The largest creatures to ever walk the Earth were the giant sauropods such as Brontosaurus, Patagotitan, and, of course, Diplodocus of the non-supersonic tails. All of them reached their enormous sizes on a diet of leaves and other vegetable matter. However, a study of the teeth of the earliest dinosaurs shows these (probably) gentle giants were descended from meat eaters. While specialization helped the sauropods achieve their longevity, flexibility was probably key to the early dinosaurs’ success.
An alien visitor to Earth 230 million years ago would probably not have seen the early dinosaurs as likely candidates to rule the Earth. They were small – not only compared to their descendants, but to the largest reptiles of the day. However, when the Triassic-Jurassic mass extinction occurred, they were the ones able to take advantage of others’ demise.
Dr Antonio Ballell of the University of Bristol and co-authors report on the few skulls and teeth we have from the Triassic dinosaurs, seeking the cause of their success.
We have very few pieces of direct evidence for dinosaur diets in the form of stomach contents or fossilized droppings that can be matched to a specific species, the paper acknowledges. However, living animals’ teeth are usually so well matched to their diets that it is reasonable to assume the same was true in the Triassic.
“The generalized carnivore tooth shape is sharp and pointed,” the paper notes; “Suited to puncture and cut ductile and deformable tissues such as vertebrate flesh, while the mean herbivorous tooth is blunt and cusped to propagate fractures in tougher materials such as plant tissues.” However, species adapted to feed on specialized forms of vegetation provide extra diversity for the shapes of plant-eater teeth.
“Soon after their origin, dinosaurs start to show an interesting diversity of skull and tooth shapes. For decades, this has made palaeontologists suspect that different species were already experimenting with different kinds of diets. They have compared them to modern lizard species and tried to infer what they ate based on the similarities in their teeth,” Ballell said in a statement.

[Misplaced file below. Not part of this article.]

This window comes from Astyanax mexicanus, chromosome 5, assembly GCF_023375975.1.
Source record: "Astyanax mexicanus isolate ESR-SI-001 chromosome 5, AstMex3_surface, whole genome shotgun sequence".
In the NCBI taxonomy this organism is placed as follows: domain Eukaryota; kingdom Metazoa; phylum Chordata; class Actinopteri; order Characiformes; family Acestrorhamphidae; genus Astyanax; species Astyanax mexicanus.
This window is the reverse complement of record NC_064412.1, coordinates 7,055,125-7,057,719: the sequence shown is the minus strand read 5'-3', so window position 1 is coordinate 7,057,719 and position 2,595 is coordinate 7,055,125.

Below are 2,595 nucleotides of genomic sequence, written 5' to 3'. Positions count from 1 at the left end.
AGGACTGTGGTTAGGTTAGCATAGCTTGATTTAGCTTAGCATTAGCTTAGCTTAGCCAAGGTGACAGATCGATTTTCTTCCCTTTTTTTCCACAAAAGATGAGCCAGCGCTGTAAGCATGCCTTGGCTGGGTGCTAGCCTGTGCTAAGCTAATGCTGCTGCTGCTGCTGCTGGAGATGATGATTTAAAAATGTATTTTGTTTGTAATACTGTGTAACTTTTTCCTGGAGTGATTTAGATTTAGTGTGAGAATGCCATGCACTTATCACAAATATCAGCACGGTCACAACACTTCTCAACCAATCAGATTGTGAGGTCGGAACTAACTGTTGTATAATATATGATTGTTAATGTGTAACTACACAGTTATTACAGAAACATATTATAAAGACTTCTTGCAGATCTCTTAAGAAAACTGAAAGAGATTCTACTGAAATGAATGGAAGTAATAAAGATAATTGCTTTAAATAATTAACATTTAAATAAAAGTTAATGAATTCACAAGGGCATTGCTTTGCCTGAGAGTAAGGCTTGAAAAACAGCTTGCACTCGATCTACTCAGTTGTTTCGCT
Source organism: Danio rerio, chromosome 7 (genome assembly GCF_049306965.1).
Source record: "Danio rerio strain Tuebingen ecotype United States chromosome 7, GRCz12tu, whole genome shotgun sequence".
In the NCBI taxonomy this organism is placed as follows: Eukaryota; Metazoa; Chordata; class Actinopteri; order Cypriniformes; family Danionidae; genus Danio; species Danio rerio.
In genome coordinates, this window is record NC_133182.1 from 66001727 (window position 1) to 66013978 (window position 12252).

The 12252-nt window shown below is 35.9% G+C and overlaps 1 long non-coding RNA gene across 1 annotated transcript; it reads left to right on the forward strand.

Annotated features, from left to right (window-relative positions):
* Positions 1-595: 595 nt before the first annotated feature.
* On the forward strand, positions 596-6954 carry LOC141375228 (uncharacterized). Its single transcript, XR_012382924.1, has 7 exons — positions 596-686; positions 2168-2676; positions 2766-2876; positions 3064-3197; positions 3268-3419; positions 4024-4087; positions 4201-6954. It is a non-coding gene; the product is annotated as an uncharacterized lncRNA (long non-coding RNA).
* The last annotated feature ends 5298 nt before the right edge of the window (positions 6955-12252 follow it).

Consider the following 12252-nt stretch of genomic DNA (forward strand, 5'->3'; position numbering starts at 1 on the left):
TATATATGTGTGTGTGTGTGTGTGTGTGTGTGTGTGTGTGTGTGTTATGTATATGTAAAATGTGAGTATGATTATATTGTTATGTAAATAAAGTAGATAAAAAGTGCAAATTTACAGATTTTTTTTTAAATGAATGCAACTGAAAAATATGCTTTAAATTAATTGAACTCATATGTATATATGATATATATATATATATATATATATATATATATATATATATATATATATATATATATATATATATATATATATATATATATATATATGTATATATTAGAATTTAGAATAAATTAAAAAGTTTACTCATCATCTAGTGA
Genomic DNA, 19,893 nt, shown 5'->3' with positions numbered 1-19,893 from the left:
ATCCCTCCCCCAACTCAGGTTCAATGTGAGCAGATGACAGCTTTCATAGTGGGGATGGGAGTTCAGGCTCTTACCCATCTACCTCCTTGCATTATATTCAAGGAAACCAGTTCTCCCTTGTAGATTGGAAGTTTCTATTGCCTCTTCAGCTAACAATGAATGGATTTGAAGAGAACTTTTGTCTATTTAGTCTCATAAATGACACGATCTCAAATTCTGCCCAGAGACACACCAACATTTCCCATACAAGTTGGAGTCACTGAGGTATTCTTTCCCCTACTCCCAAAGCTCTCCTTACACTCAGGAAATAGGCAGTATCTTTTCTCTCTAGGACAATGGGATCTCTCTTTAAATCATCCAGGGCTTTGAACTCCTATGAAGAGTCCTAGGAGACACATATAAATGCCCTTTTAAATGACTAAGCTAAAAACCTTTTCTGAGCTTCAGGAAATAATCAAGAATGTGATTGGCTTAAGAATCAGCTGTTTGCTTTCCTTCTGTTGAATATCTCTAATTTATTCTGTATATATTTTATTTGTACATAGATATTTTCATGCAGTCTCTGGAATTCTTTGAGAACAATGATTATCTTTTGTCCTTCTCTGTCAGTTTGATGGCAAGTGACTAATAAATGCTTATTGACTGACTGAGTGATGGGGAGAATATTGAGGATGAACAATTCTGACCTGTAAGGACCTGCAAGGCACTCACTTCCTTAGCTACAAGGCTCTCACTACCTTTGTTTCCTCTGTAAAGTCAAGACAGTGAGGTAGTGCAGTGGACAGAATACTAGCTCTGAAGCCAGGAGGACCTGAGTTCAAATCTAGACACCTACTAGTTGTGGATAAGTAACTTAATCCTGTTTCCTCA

The team used computers to quantify the shape of the fossil teeth and compare them to living reptiles. Monitor lizards possess the teeth most closely resembling the pointy, curved, and serrated dentition of ancient theropods, in case you’d like to know what it feels like to be bitten by a small counterpart of a Tyrannosaur.
More surprisingly, the ornithischians and sauropodomorphs had teeth more similar to iguanas, which live on whichever plants are available where they live.
“Our analyses reveal that ornithischians – the group that includes many plant-eating species like the horned dinosaurs, the armoured ankylosaurs and the duck-billed dinosaurs – started off as omnivores,” said Bristol’s Professor Emily Rayfield. “And another interesting finding is that the earliest sauropodomorphs, ancestors of the veggie long-necked sauropods like Diplodocus, were carnivores.”
It has long been believed the first dinosaurs were meat-eaters, so the sauropods must have had carnivory in their bloodline if one went back far enough. What is new in this work is that the switch to herbivory did not coincide with the appearance of the ornithischian and sauropodomorph clades, instead developing quite a bit later.
“It seems that one of the things that made the first dinosaurs special is that they evolved different diets throughout the Triassic, and we think this might have been key for their evolutionary and ecological success,” Ballell said.
The paper is published open access in Science Advances.